"We've got a lot of different options," Bears coach Marc Trestman said. "We're disappointed for [McClellin] because he has been getting better. We've watched him so hard to learn a new position, get his body the way he's gotten it to play the position. We know he'll be out this week. We'll see where we are next week."

Allen practices, Marshall sits

September, 19, 2014
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LAKE FOREST, Ill. – Chicago Bears defensive end Jared Allen (lower back) practiced without restrictions on Friday, but wide receiver Brandon Marshall (ankle) remained sidelined for a second consecutive day.

 Marshall and Allen are both expected to play Monday night versus the New York Jets.

Besides Marshall, six other Bears were held out of Friday’s practice: defensive tackle Jeremiah Ratliff
(concussion), linebacker Shea McClellin (hand), defensive end Trevor Scott (foot), cornerback Sherrick McManis (quad), center Roberto Garza (ankle) and left guard Matt Slauson (ankle).

McClellin’s situation took a turn for the worse. The linebacker had limited in participation in practice on Thursday, but he sat out the entire workout on Friday.

According to head coach Marc Trestman, McClellin suffered the hand injury in practice this week, not during the 28-20 victory over the San Francisco 49ers in Week 2.

In other health news, wide receiver Alshon Jeffery (hamstring) and safety Chris Conte (shoulder) were both limited for the second straight practice, while receiver Josh Morgan (groin) had full participation. Morgan should be available to face the Jets.

Seven players sit out Thursday practice

September, 18, 2014
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LAKE FOREST, Ill. -- The Chicago Bears held seven players out of Thursday’s practice in advance of Monday’s night road game versus the New York Jets: center Roberto Garza (ankle), left guard Matt Slauson (ankle), cornerback Sherrick McManis (quad), defensive end Trevor Scott (foot), defensive tackle Jeremiah Ratliff (concussion), wide receiver Brandon Marshall (ankle) and defensive end Jared Allen (back).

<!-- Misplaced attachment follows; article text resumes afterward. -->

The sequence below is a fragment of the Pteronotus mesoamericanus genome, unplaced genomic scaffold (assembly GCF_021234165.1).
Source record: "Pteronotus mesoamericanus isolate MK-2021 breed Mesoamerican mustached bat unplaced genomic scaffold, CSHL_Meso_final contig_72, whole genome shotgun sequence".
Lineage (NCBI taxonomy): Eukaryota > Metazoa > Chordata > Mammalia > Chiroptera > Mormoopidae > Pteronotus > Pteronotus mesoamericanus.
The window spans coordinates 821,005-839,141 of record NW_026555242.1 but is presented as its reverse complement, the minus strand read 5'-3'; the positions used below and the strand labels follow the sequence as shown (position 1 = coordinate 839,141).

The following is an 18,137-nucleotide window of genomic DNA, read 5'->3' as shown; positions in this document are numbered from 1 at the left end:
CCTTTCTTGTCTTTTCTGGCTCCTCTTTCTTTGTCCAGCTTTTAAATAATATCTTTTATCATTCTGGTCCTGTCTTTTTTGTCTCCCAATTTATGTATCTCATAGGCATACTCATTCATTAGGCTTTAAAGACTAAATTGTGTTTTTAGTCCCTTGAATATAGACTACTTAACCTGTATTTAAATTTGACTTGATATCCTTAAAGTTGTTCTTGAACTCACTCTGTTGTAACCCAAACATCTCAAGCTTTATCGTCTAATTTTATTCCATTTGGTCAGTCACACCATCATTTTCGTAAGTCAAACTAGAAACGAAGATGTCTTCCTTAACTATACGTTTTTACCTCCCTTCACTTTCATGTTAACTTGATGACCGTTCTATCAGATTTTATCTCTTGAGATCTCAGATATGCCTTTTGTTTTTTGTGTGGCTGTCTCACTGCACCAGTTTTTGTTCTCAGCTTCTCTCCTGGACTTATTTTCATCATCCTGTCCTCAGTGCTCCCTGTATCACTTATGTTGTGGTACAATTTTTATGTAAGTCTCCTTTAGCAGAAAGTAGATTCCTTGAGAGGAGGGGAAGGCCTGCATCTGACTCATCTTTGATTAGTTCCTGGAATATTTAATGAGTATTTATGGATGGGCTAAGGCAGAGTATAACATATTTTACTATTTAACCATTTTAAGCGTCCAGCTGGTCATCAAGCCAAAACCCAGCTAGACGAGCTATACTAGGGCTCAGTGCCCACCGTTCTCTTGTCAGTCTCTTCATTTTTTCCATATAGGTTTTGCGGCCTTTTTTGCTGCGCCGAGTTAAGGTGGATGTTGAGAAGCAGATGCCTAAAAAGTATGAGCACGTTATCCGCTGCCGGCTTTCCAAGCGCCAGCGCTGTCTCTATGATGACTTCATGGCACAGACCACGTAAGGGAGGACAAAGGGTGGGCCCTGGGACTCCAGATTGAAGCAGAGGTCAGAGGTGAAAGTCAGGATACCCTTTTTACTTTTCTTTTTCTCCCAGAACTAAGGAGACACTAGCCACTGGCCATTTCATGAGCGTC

The Bears still have two more days of practice before the team departs for the New York/New Jersey area on Sunday afternoon.

In more encouraging news, safety Chris Conte practiced on a limited basis on Thursday after being forced to leave the 49ers game early because of a shoulder injury. Conte is tied for the team lead with two interceptions over the first two weeks of the regular season.

The Bears also listed wide receiver Alshon Jeffery (hamstring) as having limited participation. Jeffery was a game-time decision in Week 2 but still managed to have three catches for 47 yards. The Bears admitted afterwards that Jeffery played at less than full strength.

Linebacker Shea McClellin (limited) is dealing with a hand injury.

Wide receiver Josh Morgan practiced without restrictions on Thursday after a groin injury sidelined him for the 49ers game.

Five things we learned vs. 49ers

September, 15, 2014
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SANTA CLARA, Calif. -- Here are five things we learned in the Chicago Bears' 28-20 victory against the San Francisco 49ers:

1. NFL is a wild league: Never envisioned the Bears defeating the 49ers in brand new Levi’s Stadium. Especially not after the Bears lost at home in Week 1 to the Buffalo Bills, while San Francisco went on the road and dismantled Dallas. But the NFL is fluid. Calling it a week-to-week league isn’t simply a cliché. It’s the truth. You just never really know what is going to happen on any given Sunday. That is what makes it fun. Would I pick the 49ers again if the two teams re-match in the playoffs? Absolutely. In a heartbeat. But even though I still firmly believe San Francisco is the more talented team, the Bears won on Sunday night. The NFL is unpredictable. Embrace it. I mean, the Bills are 2-0. What is this football world coming to?